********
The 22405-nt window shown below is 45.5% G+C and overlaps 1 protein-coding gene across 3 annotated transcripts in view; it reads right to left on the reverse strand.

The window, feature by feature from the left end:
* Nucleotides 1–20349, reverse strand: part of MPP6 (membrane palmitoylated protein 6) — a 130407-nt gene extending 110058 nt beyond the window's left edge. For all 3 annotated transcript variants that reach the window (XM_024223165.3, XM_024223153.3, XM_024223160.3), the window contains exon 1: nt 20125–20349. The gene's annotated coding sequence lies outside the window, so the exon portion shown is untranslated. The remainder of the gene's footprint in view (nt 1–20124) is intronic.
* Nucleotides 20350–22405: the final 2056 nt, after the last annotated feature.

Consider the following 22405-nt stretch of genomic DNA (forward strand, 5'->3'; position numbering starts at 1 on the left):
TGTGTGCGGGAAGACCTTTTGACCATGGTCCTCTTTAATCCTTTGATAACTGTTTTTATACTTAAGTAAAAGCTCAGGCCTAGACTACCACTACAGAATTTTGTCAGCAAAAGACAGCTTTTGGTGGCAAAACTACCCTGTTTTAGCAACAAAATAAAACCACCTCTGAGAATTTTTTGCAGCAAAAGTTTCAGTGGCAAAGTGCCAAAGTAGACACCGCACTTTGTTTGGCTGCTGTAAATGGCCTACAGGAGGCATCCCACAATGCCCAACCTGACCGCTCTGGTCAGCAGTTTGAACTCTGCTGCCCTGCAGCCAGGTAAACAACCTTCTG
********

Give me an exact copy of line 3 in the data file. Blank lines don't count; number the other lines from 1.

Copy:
* Nucleotides 1–20349, reverse strand: part of MPP6 (membrane palmitoylated protein 6) — a 130407-nt gene extending 110058 nt beyond the window's left edge. For all 3 annotated transcript variants that reach the window (XM_024223165.3, XM_024223153.3, XM_024223160.3), the window contains exon 1: nt 20125–20349. The gene's annotated coding sequence lies outside the window, so the exon portion shown is untranslated. The remainder of the gene's footprint in view (nt 1–20124) is intronic.